After finishing secondary school in Beijing, Xiaobing moved to the UK to study law and took the Christian name Edward. He practiced at a London law firm for 12 years before moving to Hong Kong in 2010. These days, he flies to Beijing every summer to see his old parents and visit what he calls the ghosts of Tiananmen Square. Standing in front of the Umbrella Man statue at Admiralty, Edward felt a lump in this throat. He was overcome by the striking similarities between the two student-led movements: their organization, their struggles and, on some level, their naïveté. In his prayer, he asked the gods to spare the protestors from the fate met by their brothers and sisters 25 years ago. He prayed that Beijing had learned its lessons, and that the story would have a different ending this time around. He also prayed that the students in Hong Kong would have the patience for a drawn-out war, for whatever it is that they are asking for will not happen overnight. Edward then said goodbye to Umbrella Man, an old friend he had just met.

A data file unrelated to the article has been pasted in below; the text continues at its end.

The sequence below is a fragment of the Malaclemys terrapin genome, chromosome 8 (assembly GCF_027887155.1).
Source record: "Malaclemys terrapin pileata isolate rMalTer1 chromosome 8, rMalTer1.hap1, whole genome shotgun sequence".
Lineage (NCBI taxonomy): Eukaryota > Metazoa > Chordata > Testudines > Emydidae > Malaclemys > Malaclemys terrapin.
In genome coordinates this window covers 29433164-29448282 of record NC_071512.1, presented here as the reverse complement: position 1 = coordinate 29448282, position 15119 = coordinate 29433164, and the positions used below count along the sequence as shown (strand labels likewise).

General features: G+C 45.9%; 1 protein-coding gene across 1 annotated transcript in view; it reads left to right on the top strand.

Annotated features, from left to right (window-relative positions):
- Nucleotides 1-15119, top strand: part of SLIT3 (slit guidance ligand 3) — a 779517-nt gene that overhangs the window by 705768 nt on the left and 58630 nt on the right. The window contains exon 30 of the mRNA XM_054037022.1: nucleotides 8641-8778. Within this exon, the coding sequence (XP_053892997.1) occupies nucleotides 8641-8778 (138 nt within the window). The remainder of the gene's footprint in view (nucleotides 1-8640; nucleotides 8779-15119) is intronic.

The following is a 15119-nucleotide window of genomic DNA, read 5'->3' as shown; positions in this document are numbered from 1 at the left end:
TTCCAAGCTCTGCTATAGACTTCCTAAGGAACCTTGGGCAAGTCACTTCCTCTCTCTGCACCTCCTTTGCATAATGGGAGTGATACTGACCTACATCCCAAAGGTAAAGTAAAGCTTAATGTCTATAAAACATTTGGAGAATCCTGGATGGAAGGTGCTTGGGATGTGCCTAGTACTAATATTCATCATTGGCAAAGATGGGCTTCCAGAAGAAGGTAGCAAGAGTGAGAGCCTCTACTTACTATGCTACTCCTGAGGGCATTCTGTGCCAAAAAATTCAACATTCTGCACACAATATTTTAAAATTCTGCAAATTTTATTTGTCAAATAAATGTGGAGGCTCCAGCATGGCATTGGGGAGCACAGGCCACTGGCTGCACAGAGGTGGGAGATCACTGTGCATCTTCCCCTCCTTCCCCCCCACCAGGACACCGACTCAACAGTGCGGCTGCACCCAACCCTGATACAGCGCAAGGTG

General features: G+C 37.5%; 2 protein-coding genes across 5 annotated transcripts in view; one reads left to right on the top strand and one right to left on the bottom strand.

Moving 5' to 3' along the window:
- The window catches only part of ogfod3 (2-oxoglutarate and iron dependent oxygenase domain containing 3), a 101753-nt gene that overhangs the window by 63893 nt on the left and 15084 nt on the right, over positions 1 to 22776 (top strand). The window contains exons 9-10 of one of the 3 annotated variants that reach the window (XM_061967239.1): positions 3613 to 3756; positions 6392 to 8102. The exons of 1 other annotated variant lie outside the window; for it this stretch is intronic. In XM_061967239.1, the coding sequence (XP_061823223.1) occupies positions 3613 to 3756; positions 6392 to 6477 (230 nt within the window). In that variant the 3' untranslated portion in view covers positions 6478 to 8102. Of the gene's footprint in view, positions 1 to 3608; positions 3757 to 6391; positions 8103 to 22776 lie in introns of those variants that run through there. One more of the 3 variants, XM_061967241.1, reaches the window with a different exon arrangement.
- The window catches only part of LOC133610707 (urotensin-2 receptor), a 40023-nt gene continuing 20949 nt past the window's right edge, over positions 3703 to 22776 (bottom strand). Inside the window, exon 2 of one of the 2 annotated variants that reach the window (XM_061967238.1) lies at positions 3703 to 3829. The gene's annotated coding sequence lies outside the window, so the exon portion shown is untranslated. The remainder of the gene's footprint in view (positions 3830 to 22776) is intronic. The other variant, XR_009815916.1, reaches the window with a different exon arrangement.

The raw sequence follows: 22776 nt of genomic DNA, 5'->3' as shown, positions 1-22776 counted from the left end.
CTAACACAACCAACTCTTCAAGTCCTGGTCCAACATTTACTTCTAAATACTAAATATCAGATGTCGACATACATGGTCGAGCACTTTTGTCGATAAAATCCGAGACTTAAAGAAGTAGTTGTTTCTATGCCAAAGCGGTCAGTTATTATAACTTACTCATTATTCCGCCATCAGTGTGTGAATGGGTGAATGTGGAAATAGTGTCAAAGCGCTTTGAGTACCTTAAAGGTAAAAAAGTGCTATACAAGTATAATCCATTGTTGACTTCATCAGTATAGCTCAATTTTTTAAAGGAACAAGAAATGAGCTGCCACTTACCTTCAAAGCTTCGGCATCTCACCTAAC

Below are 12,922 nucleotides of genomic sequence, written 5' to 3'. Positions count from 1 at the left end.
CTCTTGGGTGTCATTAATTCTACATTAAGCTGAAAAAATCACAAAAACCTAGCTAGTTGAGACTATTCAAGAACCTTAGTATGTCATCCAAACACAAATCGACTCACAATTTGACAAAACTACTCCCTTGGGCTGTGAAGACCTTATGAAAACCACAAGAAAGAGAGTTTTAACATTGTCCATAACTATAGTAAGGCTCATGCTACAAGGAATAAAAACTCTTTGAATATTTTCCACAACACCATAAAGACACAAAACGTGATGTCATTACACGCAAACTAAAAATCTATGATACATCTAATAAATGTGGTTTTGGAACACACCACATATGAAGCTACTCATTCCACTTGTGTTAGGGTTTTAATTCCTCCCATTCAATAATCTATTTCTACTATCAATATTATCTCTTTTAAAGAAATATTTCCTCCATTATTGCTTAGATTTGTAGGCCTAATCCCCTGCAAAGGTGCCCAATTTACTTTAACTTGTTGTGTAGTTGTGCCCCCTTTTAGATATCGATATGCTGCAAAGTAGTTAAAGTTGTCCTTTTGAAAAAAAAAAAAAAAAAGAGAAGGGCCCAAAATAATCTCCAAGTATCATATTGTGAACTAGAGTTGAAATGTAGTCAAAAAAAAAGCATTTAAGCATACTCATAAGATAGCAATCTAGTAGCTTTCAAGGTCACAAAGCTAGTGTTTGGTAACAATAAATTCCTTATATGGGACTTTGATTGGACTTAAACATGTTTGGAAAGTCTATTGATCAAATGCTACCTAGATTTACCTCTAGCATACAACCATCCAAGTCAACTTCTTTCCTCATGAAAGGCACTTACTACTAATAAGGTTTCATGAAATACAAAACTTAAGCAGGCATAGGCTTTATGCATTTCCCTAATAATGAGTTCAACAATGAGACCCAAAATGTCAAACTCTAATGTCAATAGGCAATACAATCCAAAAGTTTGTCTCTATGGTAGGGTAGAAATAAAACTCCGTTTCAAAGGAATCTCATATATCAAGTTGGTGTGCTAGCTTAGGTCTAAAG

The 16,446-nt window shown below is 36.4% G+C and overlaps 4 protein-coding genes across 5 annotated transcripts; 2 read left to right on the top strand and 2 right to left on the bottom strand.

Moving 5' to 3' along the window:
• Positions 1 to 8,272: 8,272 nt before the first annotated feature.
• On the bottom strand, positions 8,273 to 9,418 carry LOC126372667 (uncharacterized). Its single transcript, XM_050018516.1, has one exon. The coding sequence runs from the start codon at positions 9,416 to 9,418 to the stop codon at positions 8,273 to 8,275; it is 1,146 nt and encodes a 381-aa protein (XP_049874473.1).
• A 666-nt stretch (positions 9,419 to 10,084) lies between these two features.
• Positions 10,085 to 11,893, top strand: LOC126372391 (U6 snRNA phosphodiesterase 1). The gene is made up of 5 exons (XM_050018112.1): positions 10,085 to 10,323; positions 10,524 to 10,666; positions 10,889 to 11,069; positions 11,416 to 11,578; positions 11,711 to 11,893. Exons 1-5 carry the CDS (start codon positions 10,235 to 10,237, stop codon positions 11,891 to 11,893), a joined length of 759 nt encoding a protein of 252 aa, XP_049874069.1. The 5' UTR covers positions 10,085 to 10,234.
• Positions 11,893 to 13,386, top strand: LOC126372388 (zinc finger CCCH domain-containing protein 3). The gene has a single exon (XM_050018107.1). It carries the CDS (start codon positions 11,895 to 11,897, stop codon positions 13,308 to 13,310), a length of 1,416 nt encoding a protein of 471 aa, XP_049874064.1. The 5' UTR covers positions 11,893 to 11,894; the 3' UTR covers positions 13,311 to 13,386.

______________________
This article is based on the author's personal interview with Edward, who gave his firsthand account of what he witnessed on 4 June 1989. His last name is omitted to avoid personal repercussion for him in Mainland China.

*The Sino-Vietnamese skirmish of 1984 ended in early 1989.